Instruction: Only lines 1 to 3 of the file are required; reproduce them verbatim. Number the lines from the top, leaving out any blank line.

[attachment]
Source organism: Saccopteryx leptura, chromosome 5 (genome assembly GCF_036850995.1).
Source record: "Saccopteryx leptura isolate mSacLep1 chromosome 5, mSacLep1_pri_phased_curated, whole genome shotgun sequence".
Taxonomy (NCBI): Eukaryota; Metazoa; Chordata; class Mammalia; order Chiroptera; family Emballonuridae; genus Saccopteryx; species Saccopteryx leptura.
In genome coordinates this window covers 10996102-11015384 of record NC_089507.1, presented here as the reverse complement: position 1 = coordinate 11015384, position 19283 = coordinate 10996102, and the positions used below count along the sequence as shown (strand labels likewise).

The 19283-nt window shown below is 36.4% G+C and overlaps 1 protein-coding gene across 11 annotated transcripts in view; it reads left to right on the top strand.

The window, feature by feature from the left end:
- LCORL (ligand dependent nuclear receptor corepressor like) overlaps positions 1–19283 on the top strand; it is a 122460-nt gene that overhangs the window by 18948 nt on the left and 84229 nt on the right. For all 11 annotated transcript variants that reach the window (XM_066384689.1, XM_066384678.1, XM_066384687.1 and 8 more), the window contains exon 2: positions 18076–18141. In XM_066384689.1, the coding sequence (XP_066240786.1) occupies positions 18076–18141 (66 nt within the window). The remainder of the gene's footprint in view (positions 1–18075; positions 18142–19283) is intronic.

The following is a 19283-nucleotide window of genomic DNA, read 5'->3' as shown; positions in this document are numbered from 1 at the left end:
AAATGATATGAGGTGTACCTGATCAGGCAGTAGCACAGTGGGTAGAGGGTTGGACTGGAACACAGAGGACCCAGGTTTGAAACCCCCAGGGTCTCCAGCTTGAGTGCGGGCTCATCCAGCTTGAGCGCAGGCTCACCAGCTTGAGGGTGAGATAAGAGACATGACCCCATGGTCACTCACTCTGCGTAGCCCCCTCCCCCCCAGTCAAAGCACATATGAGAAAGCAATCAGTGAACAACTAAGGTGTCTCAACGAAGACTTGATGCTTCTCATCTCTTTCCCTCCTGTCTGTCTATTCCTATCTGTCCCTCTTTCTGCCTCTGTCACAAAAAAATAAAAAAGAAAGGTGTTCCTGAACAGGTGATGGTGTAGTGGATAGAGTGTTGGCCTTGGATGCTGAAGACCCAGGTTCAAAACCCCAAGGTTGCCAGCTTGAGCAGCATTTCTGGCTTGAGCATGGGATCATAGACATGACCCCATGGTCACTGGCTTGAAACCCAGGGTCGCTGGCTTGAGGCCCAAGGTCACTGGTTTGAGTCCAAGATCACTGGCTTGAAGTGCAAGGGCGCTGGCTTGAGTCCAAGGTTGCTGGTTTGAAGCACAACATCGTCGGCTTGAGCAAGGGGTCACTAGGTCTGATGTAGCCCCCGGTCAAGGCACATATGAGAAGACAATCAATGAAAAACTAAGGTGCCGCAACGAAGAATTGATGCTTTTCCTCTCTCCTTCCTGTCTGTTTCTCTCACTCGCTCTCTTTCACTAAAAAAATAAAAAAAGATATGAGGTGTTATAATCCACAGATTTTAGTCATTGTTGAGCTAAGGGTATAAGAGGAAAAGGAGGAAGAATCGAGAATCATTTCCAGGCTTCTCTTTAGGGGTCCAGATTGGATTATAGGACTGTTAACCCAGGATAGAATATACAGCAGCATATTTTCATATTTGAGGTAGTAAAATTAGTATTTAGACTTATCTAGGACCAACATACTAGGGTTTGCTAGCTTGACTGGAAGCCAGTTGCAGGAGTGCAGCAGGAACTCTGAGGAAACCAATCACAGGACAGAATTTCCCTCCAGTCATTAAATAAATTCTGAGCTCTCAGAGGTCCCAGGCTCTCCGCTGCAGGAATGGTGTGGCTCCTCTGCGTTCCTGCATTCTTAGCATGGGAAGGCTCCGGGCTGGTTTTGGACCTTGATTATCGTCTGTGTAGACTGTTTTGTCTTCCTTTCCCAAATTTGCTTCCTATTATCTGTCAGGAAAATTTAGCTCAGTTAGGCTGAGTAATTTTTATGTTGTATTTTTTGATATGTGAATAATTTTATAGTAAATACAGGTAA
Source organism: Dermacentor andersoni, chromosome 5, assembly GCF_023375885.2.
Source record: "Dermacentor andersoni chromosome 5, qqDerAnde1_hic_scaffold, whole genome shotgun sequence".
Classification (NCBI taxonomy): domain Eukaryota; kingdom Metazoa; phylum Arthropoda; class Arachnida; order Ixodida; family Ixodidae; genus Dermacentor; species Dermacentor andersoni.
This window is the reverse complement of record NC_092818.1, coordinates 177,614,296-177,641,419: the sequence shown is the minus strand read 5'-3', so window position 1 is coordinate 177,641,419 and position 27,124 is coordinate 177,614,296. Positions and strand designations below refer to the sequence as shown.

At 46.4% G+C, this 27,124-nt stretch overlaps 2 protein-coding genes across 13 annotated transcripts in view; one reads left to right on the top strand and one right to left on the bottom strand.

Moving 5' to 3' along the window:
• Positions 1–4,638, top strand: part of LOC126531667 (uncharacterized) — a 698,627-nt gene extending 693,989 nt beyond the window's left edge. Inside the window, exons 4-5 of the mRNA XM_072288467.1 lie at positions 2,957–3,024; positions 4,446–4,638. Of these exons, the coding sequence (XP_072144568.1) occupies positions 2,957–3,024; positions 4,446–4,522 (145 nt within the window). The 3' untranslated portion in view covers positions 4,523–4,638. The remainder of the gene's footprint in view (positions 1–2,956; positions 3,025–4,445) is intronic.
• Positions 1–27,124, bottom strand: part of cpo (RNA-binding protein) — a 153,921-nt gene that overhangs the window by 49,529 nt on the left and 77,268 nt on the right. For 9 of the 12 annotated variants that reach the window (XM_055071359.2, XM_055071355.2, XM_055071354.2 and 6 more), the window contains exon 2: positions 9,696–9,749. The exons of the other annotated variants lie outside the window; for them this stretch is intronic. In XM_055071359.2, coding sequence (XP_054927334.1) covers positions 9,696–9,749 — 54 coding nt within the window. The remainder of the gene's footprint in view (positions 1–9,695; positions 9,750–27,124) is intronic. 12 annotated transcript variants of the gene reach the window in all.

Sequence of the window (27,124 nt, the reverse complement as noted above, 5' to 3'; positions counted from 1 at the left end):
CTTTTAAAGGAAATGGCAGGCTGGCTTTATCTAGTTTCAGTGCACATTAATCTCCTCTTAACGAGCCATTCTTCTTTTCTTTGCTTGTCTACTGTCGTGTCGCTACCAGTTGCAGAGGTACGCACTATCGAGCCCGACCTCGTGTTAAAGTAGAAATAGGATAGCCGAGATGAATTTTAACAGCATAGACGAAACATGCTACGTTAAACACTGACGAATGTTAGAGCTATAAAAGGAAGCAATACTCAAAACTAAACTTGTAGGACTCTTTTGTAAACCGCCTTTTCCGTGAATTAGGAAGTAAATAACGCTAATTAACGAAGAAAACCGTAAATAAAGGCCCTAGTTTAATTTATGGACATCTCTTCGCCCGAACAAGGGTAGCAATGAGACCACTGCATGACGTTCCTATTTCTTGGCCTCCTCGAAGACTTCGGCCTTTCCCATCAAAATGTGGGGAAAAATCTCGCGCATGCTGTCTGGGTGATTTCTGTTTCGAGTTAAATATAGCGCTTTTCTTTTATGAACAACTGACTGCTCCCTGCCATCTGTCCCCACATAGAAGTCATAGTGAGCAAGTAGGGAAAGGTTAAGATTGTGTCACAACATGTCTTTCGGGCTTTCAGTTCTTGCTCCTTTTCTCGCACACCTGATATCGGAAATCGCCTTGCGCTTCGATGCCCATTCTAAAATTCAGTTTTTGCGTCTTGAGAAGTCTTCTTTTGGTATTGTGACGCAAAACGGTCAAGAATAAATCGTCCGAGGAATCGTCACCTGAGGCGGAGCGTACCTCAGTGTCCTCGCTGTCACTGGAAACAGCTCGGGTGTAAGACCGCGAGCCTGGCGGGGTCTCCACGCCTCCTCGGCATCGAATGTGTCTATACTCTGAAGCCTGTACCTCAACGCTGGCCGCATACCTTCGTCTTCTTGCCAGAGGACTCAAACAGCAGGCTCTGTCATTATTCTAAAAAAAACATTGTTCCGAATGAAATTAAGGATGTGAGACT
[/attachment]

Source organism: Saccopteryx leptura, chromosome 5 (genome assembly GCF_036850995.1).
Source record: "Saccopteryx leptura isolate mSacLep1 chromosome 5, mSacLep1_pri_phased_curated, whole genome shotgun sequence".
Taxonomy (NCBI): Eukaryota; Metazoa; Chordata; class Mammalia; order Chiroptera; family Emballonuridae; genus Saccopteryx; species Saccopteryx leptura.